Tutorial: Encrypting communicationsedit

In the Getting started with the Elastic Stack and Getting started with security tutorials, we used a cluster with a single Elasticsearch node to get up and running with the Elastic Stack.

You can add as many nodes as you want in a cluster but they must be able to communicate with each other. The communication between nodes in a cluster is handled by the transport module. To secure your cluster, you must ensure that the internode communications are encrypted.


In this tutorial, we add more nodes by installing more copies of Elasticsearch on the same machine. By default, Elasticsearch binds to loopback addresses for HTTP and transport communication. That is fine for the purposes of this tutorial and for downloading and experimenting with Elasticsearch in a test or development environment. When you are deploying a production environment, however, you are generally adding nodes on different machines so that your cluster is resilient to outages and avoids data loss. In a production scenario, there are additional requirements that are not covered in this tutorial. See Development vs production mode and Adding nodes to your cluster.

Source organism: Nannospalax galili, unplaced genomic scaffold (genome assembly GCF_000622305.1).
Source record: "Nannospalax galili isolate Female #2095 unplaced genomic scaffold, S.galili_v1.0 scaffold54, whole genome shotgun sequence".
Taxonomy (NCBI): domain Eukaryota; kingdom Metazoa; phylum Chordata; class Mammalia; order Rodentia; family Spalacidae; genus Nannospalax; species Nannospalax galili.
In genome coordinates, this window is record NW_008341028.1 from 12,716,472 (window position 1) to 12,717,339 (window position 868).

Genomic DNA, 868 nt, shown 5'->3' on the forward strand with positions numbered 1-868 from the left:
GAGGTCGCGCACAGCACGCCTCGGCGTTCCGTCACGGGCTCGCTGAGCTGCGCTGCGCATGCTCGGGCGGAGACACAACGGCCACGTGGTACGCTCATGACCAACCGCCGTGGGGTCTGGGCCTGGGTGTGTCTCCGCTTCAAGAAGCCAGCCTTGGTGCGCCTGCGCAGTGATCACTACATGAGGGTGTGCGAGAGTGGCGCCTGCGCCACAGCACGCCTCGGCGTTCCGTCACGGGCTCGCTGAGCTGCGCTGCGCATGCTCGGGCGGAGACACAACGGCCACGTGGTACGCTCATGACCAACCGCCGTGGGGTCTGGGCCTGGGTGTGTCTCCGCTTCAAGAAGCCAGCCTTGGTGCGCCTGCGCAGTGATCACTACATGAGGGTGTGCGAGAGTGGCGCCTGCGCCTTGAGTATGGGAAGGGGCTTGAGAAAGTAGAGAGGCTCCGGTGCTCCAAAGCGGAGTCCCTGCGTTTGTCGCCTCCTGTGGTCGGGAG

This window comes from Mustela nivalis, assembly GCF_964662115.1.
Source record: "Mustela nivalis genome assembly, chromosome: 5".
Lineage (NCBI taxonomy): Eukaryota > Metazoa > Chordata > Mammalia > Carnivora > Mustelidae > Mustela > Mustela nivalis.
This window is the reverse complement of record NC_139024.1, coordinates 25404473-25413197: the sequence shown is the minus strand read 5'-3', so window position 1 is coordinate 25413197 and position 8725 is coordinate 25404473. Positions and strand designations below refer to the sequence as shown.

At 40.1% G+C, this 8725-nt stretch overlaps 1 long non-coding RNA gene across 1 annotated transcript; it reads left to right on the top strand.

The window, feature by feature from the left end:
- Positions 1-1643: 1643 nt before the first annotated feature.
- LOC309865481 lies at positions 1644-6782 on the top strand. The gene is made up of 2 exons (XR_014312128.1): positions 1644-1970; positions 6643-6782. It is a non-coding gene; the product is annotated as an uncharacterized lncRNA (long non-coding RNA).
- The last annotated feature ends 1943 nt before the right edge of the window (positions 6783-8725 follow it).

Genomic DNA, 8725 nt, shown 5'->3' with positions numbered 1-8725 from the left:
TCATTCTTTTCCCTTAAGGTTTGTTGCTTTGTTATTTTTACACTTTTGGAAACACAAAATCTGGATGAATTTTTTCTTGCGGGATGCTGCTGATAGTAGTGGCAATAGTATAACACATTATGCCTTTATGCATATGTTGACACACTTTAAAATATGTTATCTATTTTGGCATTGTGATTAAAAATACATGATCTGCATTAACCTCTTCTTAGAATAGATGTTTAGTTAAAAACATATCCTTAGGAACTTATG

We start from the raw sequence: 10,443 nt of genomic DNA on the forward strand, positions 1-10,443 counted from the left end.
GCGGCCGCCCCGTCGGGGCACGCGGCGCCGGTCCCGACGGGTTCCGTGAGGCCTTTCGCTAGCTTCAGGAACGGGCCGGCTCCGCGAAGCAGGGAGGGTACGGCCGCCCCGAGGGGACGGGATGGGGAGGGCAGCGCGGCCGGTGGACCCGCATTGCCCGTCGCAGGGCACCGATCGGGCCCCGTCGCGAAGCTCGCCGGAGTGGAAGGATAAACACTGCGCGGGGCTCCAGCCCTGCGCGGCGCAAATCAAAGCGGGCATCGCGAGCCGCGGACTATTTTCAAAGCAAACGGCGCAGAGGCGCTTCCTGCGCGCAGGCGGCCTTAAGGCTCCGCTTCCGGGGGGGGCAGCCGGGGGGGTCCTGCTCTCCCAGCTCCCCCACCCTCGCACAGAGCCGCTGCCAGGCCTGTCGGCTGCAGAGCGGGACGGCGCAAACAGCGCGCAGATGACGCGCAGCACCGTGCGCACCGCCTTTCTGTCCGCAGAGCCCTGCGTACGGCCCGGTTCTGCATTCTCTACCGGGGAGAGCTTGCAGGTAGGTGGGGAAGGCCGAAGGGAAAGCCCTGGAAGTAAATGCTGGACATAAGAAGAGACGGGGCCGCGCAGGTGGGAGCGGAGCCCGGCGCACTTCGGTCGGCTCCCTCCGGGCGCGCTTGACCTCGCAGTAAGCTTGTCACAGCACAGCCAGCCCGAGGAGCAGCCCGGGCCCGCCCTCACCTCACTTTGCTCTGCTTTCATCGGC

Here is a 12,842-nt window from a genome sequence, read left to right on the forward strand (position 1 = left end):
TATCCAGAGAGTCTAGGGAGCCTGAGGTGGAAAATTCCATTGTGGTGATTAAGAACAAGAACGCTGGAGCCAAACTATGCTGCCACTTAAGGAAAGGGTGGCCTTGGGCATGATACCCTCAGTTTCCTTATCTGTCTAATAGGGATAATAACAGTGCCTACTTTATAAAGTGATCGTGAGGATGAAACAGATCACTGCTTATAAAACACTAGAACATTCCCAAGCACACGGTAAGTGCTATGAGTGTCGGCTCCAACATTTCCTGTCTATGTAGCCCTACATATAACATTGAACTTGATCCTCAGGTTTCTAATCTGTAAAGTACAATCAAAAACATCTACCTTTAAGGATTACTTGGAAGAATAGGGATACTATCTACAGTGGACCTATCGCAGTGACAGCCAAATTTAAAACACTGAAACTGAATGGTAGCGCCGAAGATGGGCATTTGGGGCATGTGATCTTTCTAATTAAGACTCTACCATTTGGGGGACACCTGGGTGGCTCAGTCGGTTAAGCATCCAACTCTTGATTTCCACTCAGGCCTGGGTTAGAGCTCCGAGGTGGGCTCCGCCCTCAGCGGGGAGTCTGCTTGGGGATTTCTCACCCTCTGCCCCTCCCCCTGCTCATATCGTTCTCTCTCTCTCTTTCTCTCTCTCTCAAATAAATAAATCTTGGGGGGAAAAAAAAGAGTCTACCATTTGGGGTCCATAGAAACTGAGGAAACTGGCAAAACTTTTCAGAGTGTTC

Before you beginedit

Ideally, you should do this tutorial after you complete the Getting started with the Elastic Stack and Getting started with security tutorials.

At a minimum, you must install and configure Elasticsearch and Kibana in a cluster with a single Elasticsearch node. In particular, this tutorial provides instructions for adding nodes that work with the zip and tar.gz packages.


To complete this tutorial, you must install the default Elasticsearch and Kibana packages, which include the encrypted communications security features. When you install these products, they apply basic licenses with no expiration dates. All of the subsequent steps in this tutorial assume that you are using a basic license. For more information, see https://www.elastic.co/subscriptions and License management.